A Presidential Decision That Could Change the World
Continued from previous page
Another proposed conduit -- an expansion of the existing Trans Mountain pipeline from Edmonton to Vancouver -- presents the same set of obstacles and, like the Northern Gateway project, has aroused strong opposition in Vancouver.
This leaves the third option, a plan to pump tar-sands oil to Ontario and Quebec and then employ an existing pipeline now used for oil imports. It connects to a terminal in Casco Bay, near Portland, Maine, where the Albertan crude would begin the long trip by ship to those refineries on the Gulf Coast. Although no official action has yet been taken to allow the use of the U.S. conduit for this purpose, anti-pipeline protests have already erupted in Portland, including one on January 26th that attracted more than 1,400 people.
With no other pipelines in the offing, tar sands producers are increasing their reliance on deliveries by rail. This is producing boom times for some long-haul freight carriiers, but will never prove sufficient to move the millions of barrels in added daily output expected from projects now coming on line.
The conclusion is obvious: without Keystone XL, the price of tar-sands oil will remain substantially lower than conventional oil (as well as unconventional oil extracted from shale formations in the United States), discouraging future investment and dimming the prospects for increased output. In other words, as Bill McKibben hopes, much of it will stay in the ground.
Industry officials are painfully aware of their predicament. In an Annual Information Form released at the end of 2011, Canadian Oil Sands Limited, owner of the largest share of Syncrude Canada (one of the leading producers of tar-sands oil) noted:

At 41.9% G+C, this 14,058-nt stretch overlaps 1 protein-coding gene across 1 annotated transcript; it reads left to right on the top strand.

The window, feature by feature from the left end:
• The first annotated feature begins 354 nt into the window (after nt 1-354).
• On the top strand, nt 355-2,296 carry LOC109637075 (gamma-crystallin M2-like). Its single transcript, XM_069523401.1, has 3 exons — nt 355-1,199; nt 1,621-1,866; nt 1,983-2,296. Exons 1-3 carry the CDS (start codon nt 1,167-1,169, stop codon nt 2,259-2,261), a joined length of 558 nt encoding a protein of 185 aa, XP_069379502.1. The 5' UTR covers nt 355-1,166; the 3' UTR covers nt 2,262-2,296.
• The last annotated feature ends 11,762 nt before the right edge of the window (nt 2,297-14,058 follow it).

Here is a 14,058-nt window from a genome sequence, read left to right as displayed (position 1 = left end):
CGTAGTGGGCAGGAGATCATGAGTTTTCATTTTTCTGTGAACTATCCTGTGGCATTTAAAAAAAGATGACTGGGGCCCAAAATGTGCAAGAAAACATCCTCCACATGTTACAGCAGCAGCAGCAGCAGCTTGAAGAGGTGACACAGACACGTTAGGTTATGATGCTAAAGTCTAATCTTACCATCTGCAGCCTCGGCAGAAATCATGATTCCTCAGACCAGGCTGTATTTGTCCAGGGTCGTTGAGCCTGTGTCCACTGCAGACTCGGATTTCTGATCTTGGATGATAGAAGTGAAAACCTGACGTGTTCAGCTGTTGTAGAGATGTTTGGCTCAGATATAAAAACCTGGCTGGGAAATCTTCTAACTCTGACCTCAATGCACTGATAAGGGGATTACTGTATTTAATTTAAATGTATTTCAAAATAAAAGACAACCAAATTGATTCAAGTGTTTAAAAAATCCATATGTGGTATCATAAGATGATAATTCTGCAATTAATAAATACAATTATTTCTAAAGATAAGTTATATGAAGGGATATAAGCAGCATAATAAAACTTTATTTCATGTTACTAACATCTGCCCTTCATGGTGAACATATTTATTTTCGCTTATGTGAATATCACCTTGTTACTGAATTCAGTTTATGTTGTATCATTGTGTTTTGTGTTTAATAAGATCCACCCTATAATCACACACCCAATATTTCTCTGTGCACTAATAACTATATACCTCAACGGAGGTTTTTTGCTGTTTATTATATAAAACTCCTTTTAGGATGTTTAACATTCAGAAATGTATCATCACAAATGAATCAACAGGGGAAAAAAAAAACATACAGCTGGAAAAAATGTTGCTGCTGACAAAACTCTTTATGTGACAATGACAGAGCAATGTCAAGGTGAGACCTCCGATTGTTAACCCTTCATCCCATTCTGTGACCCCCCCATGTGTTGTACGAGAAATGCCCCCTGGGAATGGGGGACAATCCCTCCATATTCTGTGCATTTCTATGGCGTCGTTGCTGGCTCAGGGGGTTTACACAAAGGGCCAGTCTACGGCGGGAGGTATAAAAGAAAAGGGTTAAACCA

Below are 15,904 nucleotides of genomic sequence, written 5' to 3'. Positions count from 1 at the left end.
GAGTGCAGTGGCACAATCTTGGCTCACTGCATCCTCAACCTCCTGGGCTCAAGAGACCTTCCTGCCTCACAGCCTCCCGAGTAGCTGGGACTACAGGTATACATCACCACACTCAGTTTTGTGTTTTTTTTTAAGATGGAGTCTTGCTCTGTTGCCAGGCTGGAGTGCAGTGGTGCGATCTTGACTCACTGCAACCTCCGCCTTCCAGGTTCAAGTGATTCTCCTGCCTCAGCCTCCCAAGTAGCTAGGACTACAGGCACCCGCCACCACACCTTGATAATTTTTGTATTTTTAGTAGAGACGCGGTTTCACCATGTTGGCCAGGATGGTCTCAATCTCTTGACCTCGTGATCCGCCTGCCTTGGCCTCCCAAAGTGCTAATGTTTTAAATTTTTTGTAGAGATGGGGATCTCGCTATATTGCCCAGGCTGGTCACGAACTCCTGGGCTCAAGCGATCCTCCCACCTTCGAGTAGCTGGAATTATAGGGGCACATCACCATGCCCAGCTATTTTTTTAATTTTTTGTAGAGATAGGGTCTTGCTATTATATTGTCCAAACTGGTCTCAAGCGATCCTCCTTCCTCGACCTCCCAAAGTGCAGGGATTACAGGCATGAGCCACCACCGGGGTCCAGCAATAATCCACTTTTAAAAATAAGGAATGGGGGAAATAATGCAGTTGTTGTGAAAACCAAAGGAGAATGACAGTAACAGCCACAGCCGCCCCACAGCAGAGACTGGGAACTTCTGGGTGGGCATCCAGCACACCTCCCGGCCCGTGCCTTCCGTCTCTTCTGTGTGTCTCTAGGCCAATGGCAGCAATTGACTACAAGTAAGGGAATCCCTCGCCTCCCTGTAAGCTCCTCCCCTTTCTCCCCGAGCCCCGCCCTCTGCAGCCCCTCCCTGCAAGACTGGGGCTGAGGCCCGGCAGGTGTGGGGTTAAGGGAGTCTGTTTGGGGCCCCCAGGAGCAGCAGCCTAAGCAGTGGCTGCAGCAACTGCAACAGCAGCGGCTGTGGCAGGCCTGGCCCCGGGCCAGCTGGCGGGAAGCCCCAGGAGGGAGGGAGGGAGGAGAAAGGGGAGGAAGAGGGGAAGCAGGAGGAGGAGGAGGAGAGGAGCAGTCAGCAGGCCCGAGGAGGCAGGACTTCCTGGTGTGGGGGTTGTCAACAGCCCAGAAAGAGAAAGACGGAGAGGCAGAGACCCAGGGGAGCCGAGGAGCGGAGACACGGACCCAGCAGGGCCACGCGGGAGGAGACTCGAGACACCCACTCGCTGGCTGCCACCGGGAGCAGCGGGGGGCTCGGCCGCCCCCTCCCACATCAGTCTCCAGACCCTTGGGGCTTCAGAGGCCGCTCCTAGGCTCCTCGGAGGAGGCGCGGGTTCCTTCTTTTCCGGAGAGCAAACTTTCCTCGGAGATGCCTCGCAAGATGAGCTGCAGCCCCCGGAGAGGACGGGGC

“A prolonged period of low crude oil prices could affect the value of our crude oil properties and the level of spending on growth projects and could result in curtailment of production... Any substantial and extended decline in the price of oil or an extended negative differential for SCO compared to either WTI or European Brent Crude would have an adverse effect on the revenues, profitability, and cash flow of Canadian Oil Sands and likely affect the ability of Canadian Oil Sands to pay dividends and repay its debt obligations.”
The stakes in this battle could not be higher. If Keystone XL fails to win the president’s approval, the industry will certainly grow at a far slower pace than forecast and possibly witness the failure of costly ventures, resulting in an industry-wide contraction. If approved, however, production will soar and global warming will occur at an even faster rate than previously projected. In this way, a presidential decision will have an unexpectedly decisive and lasting impact on all our lives.
Michael Klare is a professor of peace and world security studies at Hampshire College, a TomDispatch regularand the author, most recently, of The Race for What’s Left, just published in paperback. A documentary movie based on his book Blood and Oil can be previewed and ordered at www.bloodandoilmovie.com. You can follow Klare on Facebook by clicking here.
Copyright 2013 Michael T. Klare